Tierney Foundation Project Report 2
Tracy Dyan Edser
2 November 2008
This month has been significantly less productive; I have struggled to contact people and organize to meet with and photograph them. Many of the people I met in treatment have returned to full time jobs and are therefore only available on weekends; others have gone away and several are simply very busy. It has been difficult to structure my time and the project around this, but I have tried to use the time to further research into the drug problem and treatment in Jo’burg. I found a couple of newspaper articles published in the last 2 years that addressed recovery and treatment centres in Jo’burg and took down quotes from the articles that highlighted some of the experiences of addicts and theories on the nature of addiction and recovery.
The thing I have struggled most with is approaching each person I photographed creatively and creating with them a beautiful and powerful image. The compositions I come up with in my head for each person are better there – in my head – and I am struggling to realize them on film. Lester’s feedback on the formality of my images so far was really useful to hear. He also drew my attention to the fact that not every photograph has to be of a person; a lot about their story can be told by other things. I am going to approach the next month with this in mind, opening up my mind and field of vision a little more to allow for (hopefully) more creative solutions and images. I would also like to spend more time talking to each person before photographing them. I have been doing so, but I created a pretty pressured timetable for myself in the first month and didn’t allow enough time with each person, learning about them.
My shoots will continue this month and my on the side of ethics in photography I’d like to read Susan Sontag’s “On Photography”, which Lester suggested. I read passages from the work during my Fine Arts studies at Wits and I think it could bring a lot to my understanding and approach with this project.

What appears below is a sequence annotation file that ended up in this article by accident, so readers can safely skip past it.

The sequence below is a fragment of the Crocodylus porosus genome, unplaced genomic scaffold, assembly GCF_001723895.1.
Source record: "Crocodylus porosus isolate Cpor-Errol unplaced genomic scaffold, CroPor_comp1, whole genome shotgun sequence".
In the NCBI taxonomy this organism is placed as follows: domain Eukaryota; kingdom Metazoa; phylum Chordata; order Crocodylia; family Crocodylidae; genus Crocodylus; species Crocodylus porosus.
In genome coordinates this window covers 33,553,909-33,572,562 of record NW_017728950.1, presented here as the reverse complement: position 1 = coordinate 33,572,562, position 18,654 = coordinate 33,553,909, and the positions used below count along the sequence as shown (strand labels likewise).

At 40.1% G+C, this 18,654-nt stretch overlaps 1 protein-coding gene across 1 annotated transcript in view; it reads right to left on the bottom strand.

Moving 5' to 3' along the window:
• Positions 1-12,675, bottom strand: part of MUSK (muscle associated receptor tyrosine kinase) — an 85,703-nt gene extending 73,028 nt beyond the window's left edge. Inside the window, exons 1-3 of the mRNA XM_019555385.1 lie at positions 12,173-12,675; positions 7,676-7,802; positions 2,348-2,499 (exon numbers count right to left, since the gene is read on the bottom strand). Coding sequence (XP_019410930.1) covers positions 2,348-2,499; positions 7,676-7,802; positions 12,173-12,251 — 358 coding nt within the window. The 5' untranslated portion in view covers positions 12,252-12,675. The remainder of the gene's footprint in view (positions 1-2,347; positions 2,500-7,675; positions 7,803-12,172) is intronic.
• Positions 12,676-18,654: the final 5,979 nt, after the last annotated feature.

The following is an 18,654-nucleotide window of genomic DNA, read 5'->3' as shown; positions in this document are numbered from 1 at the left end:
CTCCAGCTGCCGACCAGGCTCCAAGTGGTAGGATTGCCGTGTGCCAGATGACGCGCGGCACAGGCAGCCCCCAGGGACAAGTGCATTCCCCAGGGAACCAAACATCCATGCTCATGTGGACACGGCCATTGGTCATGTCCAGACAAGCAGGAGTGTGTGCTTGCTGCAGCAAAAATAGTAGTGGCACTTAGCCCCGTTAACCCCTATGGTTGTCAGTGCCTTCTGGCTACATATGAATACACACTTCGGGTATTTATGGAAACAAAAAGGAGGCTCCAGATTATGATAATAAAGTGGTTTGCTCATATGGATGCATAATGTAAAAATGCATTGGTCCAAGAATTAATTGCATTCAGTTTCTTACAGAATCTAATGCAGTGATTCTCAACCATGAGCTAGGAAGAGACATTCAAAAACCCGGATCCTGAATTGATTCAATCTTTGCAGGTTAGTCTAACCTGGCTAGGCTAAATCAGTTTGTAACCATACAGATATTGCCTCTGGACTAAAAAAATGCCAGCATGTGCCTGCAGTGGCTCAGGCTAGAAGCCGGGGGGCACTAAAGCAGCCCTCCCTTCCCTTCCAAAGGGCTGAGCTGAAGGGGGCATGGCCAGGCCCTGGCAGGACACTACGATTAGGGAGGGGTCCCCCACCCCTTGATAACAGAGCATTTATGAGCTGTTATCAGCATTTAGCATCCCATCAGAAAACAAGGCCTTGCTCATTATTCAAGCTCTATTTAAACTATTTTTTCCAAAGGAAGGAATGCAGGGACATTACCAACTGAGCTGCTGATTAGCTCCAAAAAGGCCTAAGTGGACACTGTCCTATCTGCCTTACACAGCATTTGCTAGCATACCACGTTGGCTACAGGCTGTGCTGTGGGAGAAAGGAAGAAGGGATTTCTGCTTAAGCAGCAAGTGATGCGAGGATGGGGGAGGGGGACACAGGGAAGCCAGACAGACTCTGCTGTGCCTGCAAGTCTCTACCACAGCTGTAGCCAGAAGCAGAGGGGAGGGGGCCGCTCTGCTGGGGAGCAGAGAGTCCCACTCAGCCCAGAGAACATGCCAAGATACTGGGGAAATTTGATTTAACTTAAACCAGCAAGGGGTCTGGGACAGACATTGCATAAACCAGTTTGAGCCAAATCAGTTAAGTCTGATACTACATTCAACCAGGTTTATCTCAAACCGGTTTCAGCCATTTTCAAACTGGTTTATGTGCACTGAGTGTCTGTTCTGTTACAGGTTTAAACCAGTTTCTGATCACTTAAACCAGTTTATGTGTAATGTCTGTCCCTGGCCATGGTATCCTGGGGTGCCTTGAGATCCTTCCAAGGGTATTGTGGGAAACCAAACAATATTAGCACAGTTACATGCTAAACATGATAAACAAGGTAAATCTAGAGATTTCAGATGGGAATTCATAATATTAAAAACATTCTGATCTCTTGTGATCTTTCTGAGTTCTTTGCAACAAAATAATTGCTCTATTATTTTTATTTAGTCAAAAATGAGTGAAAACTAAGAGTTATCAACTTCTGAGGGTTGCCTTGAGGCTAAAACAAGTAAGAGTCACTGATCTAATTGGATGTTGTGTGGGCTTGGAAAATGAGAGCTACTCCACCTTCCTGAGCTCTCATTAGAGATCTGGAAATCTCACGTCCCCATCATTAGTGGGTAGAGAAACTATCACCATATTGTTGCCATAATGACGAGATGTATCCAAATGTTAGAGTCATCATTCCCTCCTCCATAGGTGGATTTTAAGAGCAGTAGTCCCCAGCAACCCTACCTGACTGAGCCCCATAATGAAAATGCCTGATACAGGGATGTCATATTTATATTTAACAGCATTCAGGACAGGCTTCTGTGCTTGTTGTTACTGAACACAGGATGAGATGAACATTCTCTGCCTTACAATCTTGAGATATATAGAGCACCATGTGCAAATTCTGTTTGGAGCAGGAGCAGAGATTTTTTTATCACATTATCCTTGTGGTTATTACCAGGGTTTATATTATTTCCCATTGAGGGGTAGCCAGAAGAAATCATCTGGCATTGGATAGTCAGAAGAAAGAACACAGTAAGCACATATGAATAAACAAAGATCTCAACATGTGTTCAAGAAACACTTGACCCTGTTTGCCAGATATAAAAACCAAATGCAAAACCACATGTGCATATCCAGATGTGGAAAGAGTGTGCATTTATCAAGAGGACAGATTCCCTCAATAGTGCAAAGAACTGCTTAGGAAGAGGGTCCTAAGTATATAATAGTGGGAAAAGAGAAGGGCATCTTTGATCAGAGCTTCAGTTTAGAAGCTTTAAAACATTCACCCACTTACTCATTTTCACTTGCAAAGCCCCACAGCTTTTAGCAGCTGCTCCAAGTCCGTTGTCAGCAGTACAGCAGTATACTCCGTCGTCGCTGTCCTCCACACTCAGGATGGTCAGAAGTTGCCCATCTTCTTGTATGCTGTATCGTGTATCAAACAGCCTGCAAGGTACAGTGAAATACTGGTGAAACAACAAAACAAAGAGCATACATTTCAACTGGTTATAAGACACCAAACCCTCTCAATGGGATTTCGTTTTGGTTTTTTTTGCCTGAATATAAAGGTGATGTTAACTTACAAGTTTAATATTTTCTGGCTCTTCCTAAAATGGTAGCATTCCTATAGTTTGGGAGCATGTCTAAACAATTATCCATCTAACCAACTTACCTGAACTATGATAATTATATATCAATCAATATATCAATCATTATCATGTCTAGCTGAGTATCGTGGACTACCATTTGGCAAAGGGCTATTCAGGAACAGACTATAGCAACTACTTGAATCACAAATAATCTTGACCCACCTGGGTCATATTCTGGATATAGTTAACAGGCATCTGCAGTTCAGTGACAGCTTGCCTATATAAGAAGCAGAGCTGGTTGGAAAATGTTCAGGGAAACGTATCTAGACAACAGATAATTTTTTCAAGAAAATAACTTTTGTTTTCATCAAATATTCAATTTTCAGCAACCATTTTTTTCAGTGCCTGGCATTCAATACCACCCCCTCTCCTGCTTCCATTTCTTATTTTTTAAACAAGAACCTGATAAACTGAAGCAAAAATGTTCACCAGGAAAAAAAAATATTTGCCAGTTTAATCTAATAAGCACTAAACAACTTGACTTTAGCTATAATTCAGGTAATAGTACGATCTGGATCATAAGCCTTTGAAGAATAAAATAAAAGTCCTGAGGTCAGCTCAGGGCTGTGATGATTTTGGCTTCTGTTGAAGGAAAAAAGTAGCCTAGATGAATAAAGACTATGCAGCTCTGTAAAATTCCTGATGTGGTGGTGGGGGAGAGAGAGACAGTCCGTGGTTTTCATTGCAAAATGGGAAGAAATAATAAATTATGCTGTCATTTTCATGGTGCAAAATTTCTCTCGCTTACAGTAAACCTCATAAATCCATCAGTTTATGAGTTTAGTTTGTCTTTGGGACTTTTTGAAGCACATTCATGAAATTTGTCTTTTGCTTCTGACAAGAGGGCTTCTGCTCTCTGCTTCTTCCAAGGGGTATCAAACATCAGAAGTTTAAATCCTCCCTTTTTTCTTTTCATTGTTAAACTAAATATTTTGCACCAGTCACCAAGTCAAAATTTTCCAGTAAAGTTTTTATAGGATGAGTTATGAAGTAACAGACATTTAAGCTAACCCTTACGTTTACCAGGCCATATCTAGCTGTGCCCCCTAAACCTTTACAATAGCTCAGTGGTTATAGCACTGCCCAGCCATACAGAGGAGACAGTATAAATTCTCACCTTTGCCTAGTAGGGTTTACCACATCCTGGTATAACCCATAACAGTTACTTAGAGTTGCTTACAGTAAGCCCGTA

Tierney Foundation Project Report 4
Tracy Dyan Edser
21 January 2009
While shoots continue slowly I have had a great meeting with Mr. Subotzky who introduced me to the work of Jessica Dimmock, Jacob Aue Sobol and Jim Goldberg. I have also collected work by Daido Moriama, Antoine D’Agata and Ryan McGinley, which has broadened my perspective on the kinds of feel and interest that can be brought to my subject. Dimmock’s work “The Ninth Floor” is especially inspirational. She spent around three years documenting the lives of a group of young addicts in New York and my first impression is one of trust and welcome. She has managed to capture intimate moments as if she was not even present. This is something I would love to achieve but I think it would take more time than I have.
Through looking at the work of established and creative photographers, and after chatting with Mr. Subotzky, I am getting a much clearer idea of how to go about creating mood and dynamism, as many of the shots I have been getting seem stagnant and lifeless, posed and self-conscious.
I have made one simple (but I feel critical) decision which is to get off my tripod and shoot more freely even in low light, as the tripod set up seems to keep me and the person I am photographing stuck in a “photo shoot” feel. I feel inhibited and unable to catch more natural moments if I am in a fixed position, and the person I am photographing seems to feel more like a “model” or subject rather than simply a friend I am visiting with my camera.
As mentioned, shoots are slow and difficult to organize. Many of the people I have met and approached about being part of the project are now living busy lives, and because I don’t see many of them socially, we have to make “appointments” to photograph which feels pressurized and unnatural. I am going to try and get around this by trying to see each person multiple times and photographing much more.
Research-wise I was able to see a film documentary on methamphetamine called “The Most Dangerous Drug in the World”. I have also managed to get hold of a copy of Sontag’s “On Photography” and have started reading it.
Rather than begin editing what I have, Mr. Subotzky and I have decided that I must keep shooting, re-visiting the people whose portraits feel unsuccessful and broadening what I look at. He suggested I include contextual shots of places and scenes in Joburg, to locate and vary the work. I’m quite excited to do this and am trying not to feel inhibited by technical considerations. The work I have looked at by other photographers seems to get a lot of its powerful effect from an atmosphere and mood created by dodgy technique. I’m aware of relying too much on this idea and hopefully will find a balance between a unique visual feel and powerful subjects.